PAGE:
Wireless Acoustic Sensor Networks and Applications

Maximo Cobos, Fabio Antonacci, Athanasios Mouchtaris, Bowon Lee
2017 Wireless Communications and Mobile Computing  
Acoustic array processing is today an essential part of many applications involving the analysis of audio signals, such as hearing aids, hands-free devices, or immersive audio recording. While a number of acoustic sensing and processing systems have been proposed over the last decades, these have typically relied on high-throughput computing platforms and/or expensive microphone arrays. Although microphone arrays yield a higher performance than single-microphone systems, some limitations arise
more » ... rom the fact that the position of the microphones tend to be fixed, and all the signal processing tasks are performed on a centralized processor. The alternative is to use comparatively low-resource, distributed nodes with sensing devices and algorithms aimed at detecting, localizing, or characterizing acoustic events. The advantage of these systems is that the wireless, batterypowered nodes are less expensive and can be easily deployed in a wide range of environments. Moreover, as opposed to traditional microphone arrays that sample a sound field only locally, distributed acoustic sensing systems allow using many more sensors to cover a large area of interest. Signal processing and machine learning research for advanced acoustic systems of this type is giving birth to emerging technologies and services with a great exploitation potential. Current application domains such as smart cities and buildings, ambient assisted living, or habitat monitoring have already demonstrated the interest for acoustic-based solutions. Internet of Things (IoT) platforms and singleboard computers have substantially increased the capabilities of sensor networks aimed at acoustic signal processing, opening new possibilities, and challenges for making of sound a valuable source of information for the development of new services. Therefore, audio signal processing and machine learning for Wireless Acoustic Sensor Networks (WASNs) has attracted the interest of many authors. The article by M. Cobos et al., coauthored by the guest editors of this special issue, provides an extensive survey of the current state of the art of sound localization approaches in WASNs. The article assumes the case of a fusion center where localization takes place and considers both the case of single and multiple microphones at each WASN node. The most popular approaches for sound source localization are presented, including approaches based on signal energy, Time of Arrival (TOA), Time Difference of Arrival (TDOA), Direction of Arrival (DOA), and steered-response-power (SRP) methodologies. The problem of estimating the node locations (typically referenced as self-localization) is also considered. The article concludes by posing significant challenges in this area which are still open and call for further research efforts. One of the most common approaches for source localization in WASNs is based on DOAs and envisions the cooperation of multiple nodes, each estimating a DOA. A three-dimensional source location estimate typically requires each node to provide azimuth and elevation of the sources in the acoustic scene to the central node, with a negative impact on the hardware costs, as in each node microphones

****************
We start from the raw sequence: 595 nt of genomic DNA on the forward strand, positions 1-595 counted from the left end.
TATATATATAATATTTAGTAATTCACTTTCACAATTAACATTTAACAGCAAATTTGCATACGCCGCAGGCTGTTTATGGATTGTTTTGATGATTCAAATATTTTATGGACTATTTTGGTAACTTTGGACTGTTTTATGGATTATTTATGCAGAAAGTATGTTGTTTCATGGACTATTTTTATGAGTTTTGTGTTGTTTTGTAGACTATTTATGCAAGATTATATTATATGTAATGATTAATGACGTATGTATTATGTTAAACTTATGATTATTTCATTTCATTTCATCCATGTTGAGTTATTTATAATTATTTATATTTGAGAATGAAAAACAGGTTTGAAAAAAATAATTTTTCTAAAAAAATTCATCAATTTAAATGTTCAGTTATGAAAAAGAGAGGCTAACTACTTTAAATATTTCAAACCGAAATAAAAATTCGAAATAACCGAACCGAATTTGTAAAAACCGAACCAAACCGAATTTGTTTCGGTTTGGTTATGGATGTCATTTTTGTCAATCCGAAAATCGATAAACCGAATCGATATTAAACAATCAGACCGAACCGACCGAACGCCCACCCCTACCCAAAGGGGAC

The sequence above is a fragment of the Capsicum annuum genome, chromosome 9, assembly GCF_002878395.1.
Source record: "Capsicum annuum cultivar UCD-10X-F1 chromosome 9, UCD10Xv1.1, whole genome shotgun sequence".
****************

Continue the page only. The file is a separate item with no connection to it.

doi:10.1155/2017/1085290 fatcat:c2ep4rq77jfslhq4nic7xnluxy